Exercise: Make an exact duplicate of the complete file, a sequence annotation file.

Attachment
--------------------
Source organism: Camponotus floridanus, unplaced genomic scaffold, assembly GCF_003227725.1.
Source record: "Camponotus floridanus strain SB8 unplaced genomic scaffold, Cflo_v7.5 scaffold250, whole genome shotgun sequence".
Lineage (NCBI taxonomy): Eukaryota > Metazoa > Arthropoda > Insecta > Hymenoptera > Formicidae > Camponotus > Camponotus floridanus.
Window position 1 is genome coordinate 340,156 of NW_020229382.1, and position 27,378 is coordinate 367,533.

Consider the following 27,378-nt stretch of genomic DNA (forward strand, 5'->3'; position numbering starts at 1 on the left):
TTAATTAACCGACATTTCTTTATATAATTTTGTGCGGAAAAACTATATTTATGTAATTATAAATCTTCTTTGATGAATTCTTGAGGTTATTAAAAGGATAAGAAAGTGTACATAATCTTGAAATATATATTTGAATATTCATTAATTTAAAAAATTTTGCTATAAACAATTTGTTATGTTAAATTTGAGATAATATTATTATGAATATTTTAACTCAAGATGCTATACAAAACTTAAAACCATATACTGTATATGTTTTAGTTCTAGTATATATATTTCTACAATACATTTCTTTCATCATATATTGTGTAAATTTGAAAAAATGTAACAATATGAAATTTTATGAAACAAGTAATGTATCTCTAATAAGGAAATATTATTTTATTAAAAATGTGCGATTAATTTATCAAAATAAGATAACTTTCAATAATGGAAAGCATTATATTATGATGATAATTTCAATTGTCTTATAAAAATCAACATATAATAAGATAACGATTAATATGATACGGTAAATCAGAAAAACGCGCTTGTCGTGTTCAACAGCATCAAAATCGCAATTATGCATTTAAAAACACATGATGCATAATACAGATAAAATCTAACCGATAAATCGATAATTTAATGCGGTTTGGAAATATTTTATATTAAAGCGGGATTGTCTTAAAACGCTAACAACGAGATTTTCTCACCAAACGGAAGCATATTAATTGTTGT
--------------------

Source organism: Camponotus floridanus, unplaced genomic scaffold, assembly GCF_003227725.1.
Source record: "Camponotus floridanus strain SB8 unplaced genomic scaffold, Cflo_v7.5 scaffold250, whole genome shotgun sequence".
Lineage (NCBI taxonomy): Eukaryota > Metazoa > Arthropoda > Insecta > Hymenoptera > Formicidae > Camponotus > Camponotus floridanus.
Window position 1 is genome coordinate 340,156 of NW_020229382.1, and position 27,378 is coordinate 367,533.

Consider the following 27,378-nt stretch of genomic DNA (forward strand, 5'->3'; position numbering starts at 1 on the left):
TTAATTAACCGACATTTCTTTATATAATTTTGTGCGGAAAAACTATATTTATGTAATTATAAATCTTCTTTGATGAATTCTTGAGGTTATTAAAAGGATAAGAAAGTGTACATAATCTTGAAATATATATTTGAATATTCATTAATTTAAAAAATTTTGCTATAAACAATTTGTTATGTTAAATTTGAGATAATATTATTATGAATATTTTAACTCAAGATGCTATACAAAACTTAAAACCATATACTGTATATGTTTTAGTTCTAGTATATATATTTCTACAATACATTTCTTTCATCATATATTGTGTAAATTTGAAAAAATGTAACAATATGAAATTTTATGAAACAAGTAATGTATCTCTAATAAGGAAATATTATTTTATTAAAAATGTGCGATTAATTTATCAAAATAAGATAACTTTCAATAATGGAAAGCATTATATTATGATGATAATTTCAATTGTCTTATAAAAATCAACATATAATAAGATAACGATTAATATGATACGGTAAATCAGAAAAACGCGCTTGTCGTGTTCAACAGCATCAAAATCGCAATTATGCATTTAAAAACACATGATGCATAATACAGATAAAATCTAACCGATAAATCGATAATTTAATGCGGTTTGGAAATATTTTATATTAAAGCGGGATTGTCTTAAAACGCTAACAACGAGATTTTCTCACCAAACGGAAGCATATTAATTGTTGT